Krazykat
02-04-2012, 01:53 AM
Just wanted to add that, regardless of the genre, I would think it can't be wise to approach this process with the idea that there are a vast number of agents out there who would truly be appropriate for your work. I find myself cringing a little at the suggestion that it's fine to basically use the first agents you contact as 'guinea pigs' to see if your query letter is any good, rather than working really hard to polish it first and starting at the top of your list with the agents you're most interested in.

If you are ready to query, it should mean you have a very polished complete manuscript (with the exception of some types of nonfiction projects, of course) so it only seems right that you should be promoting it with an equally polished query. Since there are widely accepted criteria for what makes a good query letter, there are lots of resources out there (including here on AW, I believe) to help you write a strong one before you try sending it out to any real live agents . . . And (hopefully!) that should help to reduce the number of queries you have to send before you find the right one.

heza
02-06-2012, 09:07 PM
If you are ready to query, it should mean you have a very polished complete manuscript (with the exception of some types of nonfiction projects, of course) so it only seems right that you should be promoting it with an equally polished query. Since there are widely accepted criteria for what makes a good query letter, there are lots of resources out there (including here on AW, I believe) to help you write a strong one before you try sending it out to any real live agents . . . And (hopefully!) that should help to reduce the number of queries you have to send before you find the right one.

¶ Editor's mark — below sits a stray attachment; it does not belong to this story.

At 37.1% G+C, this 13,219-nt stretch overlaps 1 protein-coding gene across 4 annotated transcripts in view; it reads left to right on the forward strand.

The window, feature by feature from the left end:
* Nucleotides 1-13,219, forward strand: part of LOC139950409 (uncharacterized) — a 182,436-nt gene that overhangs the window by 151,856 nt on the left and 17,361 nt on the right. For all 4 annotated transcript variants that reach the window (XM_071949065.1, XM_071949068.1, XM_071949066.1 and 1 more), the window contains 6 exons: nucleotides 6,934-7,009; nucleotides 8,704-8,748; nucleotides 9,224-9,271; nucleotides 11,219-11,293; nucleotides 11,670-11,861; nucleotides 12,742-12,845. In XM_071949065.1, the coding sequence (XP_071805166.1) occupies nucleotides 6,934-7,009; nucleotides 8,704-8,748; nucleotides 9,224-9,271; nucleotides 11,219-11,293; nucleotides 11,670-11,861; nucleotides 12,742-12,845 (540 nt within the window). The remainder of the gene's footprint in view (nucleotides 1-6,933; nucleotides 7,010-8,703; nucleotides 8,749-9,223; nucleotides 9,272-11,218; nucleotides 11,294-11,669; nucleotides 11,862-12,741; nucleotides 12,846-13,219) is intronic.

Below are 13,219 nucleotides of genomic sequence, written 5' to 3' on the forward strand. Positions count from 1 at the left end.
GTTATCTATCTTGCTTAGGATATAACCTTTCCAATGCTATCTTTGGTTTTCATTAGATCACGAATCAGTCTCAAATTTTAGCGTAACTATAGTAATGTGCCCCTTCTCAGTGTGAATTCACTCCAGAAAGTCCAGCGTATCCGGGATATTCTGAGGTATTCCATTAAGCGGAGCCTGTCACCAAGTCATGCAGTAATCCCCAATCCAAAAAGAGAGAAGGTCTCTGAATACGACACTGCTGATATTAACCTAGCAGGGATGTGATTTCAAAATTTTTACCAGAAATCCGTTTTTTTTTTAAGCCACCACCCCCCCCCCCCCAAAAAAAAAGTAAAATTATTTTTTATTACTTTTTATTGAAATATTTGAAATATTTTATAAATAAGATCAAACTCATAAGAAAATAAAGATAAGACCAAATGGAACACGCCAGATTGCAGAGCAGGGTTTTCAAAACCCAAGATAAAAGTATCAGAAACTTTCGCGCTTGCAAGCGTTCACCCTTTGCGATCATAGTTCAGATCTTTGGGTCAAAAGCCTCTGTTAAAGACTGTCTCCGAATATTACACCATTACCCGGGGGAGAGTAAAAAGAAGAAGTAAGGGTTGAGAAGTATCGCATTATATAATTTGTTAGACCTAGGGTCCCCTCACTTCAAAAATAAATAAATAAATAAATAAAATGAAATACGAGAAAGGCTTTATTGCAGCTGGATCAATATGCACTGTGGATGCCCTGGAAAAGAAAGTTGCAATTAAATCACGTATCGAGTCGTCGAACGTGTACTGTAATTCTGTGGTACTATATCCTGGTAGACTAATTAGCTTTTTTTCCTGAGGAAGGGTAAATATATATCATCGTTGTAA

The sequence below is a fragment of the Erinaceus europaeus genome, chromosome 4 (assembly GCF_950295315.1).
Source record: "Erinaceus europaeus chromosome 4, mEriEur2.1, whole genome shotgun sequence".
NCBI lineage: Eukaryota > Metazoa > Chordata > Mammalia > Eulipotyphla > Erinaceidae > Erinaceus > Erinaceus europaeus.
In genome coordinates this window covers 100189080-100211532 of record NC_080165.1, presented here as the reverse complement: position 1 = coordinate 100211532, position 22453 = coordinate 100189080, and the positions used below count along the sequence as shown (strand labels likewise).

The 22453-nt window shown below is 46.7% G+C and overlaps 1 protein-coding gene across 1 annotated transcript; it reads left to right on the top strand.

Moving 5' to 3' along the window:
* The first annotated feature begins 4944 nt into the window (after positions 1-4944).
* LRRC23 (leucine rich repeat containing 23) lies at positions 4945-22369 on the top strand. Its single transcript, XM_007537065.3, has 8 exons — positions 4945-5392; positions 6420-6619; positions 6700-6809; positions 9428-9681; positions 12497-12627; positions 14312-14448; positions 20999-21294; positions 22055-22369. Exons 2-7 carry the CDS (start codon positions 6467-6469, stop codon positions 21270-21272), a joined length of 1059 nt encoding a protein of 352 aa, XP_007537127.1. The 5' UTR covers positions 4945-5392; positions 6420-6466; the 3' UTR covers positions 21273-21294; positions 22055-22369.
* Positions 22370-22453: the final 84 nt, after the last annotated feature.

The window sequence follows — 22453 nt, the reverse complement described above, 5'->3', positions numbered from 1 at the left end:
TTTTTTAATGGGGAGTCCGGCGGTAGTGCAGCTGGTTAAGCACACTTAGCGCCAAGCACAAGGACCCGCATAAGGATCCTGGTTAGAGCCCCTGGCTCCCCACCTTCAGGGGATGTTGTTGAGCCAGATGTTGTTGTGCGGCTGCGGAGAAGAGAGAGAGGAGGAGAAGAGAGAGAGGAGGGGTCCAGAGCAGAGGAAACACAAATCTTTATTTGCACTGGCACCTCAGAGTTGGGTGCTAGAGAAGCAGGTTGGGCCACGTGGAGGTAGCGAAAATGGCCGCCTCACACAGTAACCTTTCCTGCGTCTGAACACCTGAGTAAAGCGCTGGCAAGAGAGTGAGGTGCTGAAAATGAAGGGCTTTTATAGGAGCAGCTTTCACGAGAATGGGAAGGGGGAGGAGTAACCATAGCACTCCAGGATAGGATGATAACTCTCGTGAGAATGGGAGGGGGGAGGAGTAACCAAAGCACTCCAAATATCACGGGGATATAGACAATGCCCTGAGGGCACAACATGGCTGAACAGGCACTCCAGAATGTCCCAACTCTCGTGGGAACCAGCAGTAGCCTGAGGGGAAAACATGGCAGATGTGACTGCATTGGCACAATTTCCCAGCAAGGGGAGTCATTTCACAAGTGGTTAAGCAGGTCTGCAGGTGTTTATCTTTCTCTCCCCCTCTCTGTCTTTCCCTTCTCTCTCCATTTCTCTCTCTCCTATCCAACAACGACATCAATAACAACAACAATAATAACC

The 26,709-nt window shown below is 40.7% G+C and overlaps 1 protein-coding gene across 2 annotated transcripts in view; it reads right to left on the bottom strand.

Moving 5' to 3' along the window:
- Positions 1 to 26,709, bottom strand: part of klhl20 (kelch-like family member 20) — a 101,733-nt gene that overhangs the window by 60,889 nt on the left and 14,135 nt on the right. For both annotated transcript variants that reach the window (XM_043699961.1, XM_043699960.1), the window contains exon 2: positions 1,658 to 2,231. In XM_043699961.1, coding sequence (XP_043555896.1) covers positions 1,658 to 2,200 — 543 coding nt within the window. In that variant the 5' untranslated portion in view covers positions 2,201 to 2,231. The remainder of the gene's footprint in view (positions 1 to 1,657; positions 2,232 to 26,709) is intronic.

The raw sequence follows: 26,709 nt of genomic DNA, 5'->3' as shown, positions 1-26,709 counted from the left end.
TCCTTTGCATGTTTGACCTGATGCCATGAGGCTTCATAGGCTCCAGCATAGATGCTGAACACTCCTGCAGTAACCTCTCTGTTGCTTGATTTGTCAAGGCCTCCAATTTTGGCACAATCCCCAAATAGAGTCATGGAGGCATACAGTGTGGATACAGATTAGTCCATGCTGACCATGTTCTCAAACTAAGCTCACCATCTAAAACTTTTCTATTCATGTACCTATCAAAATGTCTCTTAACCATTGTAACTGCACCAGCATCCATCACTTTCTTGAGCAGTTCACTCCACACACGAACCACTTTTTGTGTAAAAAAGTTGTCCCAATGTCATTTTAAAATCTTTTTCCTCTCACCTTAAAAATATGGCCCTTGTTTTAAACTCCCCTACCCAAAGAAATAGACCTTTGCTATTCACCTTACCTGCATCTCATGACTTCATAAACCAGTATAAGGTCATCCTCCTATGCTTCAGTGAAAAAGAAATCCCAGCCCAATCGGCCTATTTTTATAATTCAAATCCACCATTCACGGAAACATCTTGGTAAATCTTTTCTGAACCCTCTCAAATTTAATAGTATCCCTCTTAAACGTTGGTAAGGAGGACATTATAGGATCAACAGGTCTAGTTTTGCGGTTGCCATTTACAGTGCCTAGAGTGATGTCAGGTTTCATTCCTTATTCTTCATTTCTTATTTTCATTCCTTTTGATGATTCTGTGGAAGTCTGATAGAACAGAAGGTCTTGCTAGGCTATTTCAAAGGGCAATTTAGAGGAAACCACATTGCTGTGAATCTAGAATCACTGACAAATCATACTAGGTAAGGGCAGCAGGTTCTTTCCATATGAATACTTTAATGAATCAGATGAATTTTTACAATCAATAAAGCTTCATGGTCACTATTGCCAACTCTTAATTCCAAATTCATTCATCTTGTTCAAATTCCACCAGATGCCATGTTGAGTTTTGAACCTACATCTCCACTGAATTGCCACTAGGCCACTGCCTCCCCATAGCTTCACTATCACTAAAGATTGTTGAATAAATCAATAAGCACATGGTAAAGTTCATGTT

Well, you should also have your MS polished as much as you believe it can be polished before you hand it to a formal beta reader, right? And yet, we all know the beta is going to find problems with the MS. You can write a query you think is amazing, that you've had others here vet, and that you feel confident sending and yet, still need to make adjustments to it if the query process isn't yielding results.

On a first query for a first novel, I expect some element of trial and error in the process... that does not mean I plan to query with unpolished crap.

Because there aren't a vast number of agents who would be truly appropriate for my work, I'm not sure it would be wise to burn through my top five with a completely untried query letter.

OohLaLaura
02-24-2012, 09:40 PM
I am wondering about Heza's question, too.

Many of you seasoned writers seem to think it's best to send out a wave, then adjust yoru query.
Would you want to be sending out those first batches to agents you're less interested in? I'm still confused about a good 'magic number' (Like there is one, right?) of queries to determine whether or not my query letter is up to snuff.

tko
02-25-2012, 10:09 AM
Yeah, at first I was thinking, only a hundred of so agents. But all agents aren't listed. Start looking at blogs, searching for new and hungry agents, reading the posts. Odd are you can find 200 agents.

And start with a mix. In each batch I try to send some queries to the ideal agent, the so so agent, the unknown agent. Pretty much random.

Querying the so so agents first and hoping you'll get better doesn't make sense. Querying the best agent first and writing a better query is frustrating. So mix it up.